One of the more interesting findings to emerge from this analysis was that 38 percent of substance abusers had a spouse who abused substances, compared with only 12 percent of controls. In contrast, only 24 percent of individuals with signs of an anxiety disorder had a spouse who also appeared to have an anxiety disorder, which was comparable to the 20 percent rate for spouses in the control group.
So it looked as though substance abusers often were married to abusers and that the chances of this happening seemed to be greater than the chances of people with serious anxiety being married to spouses with serious anxiety.
But actually what were the chances? When the researchers undertook further analyses, they found that such a likelihood was significant: the chance of spouses of substance abusers also being substance abusers was eight times greater than the chance of the spouses of nonabusers being substance abusers. Moreover, this finding meshed with those of previous investigations that found an odds ratio for spousal concordance in substance abuse of between 3 and 12. In contrast, Low and her colleagues could find no spousal agreement for anxiety disorders. Previous inquiries that looked for such a link also failed to find one.
So if substance abusers are often married to substance abusers, the question is why. Low and her colleagues found that 71 percent of individuals who had substance abuse problems had developed them before “tying the knot,” and that 64 percent of spouses who abused substances had also done so before marrying the current partner. This finding implied that one abusing partner did not “infect” the other, but rather that there was something about their premarital status that brought them together. But what was it? A shared passion for alcohol or some other substance? A mutual expectation that heavy drinking or other substance abuse was a part of life, therefore making them feel at ease with each other? Perhaps, Low told Psychiatric News, but it is also possible that abusers may end up paired with abusers because nonabusers shun them as partners.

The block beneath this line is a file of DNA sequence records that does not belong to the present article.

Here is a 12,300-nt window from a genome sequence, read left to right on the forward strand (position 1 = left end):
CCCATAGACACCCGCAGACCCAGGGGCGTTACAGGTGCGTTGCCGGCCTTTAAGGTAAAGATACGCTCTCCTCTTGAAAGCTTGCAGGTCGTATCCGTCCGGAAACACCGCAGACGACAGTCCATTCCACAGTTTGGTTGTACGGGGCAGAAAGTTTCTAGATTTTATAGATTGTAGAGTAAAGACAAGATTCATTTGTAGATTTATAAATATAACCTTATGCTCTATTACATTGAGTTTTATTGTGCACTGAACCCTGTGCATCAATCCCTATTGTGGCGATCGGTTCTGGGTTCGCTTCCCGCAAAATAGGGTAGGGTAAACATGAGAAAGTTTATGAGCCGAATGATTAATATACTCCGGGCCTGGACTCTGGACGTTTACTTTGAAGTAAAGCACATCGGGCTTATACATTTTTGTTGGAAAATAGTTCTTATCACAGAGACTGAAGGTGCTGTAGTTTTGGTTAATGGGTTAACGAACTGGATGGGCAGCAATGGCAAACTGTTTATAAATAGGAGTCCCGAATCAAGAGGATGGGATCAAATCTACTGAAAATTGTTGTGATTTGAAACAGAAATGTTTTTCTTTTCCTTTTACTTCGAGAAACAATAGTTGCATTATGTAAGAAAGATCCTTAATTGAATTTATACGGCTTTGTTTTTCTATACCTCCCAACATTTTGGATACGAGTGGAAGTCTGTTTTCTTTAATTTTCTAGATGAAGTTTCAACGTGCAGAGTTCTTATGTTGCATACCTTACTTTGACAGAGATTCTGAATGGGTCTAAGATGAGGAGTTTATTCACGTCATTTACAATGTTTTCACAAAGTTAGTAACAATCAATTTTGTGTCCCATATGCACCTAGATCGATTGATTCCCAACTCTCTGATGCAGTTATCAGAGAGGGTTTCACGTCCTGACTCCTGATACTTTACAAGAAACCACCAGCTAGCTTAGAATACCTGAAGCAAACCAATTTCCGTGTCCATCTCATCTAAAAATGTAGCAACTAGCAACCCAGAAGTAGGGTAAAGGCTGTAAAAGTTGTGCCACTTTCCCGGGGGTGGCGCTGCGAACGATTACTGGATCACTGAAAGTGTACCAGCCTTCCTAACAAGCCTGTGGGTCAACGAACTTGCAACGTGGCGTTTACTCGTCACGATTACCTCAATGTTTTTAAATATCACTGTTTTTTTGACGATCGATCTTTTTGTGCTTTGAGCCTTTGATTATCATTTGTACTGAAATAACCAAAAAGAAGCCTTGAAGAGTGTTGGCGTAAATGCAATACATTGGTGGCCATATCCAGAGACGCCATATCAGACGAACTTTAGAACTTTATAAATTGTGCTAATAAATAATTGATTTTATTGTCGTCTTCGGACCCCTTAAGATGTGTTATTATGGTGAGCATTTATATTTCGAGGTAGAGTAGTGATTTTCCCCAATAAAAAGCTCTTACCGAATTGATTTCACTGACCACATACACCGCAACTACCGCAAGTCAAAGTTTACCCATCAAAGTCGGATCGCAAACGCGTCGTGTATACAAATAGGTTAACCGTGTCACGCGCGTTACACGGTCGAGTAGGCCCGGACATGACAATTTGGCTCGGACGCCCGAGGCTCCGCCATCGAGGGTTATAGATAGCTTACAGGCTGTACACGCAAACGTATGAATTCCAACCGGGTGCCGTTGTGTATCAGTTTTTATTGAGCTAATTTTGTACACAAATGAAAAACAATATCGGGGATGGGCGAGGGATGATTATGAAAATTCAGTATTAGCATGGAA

Not news to anyone familiar with the concept of a culture of addiction.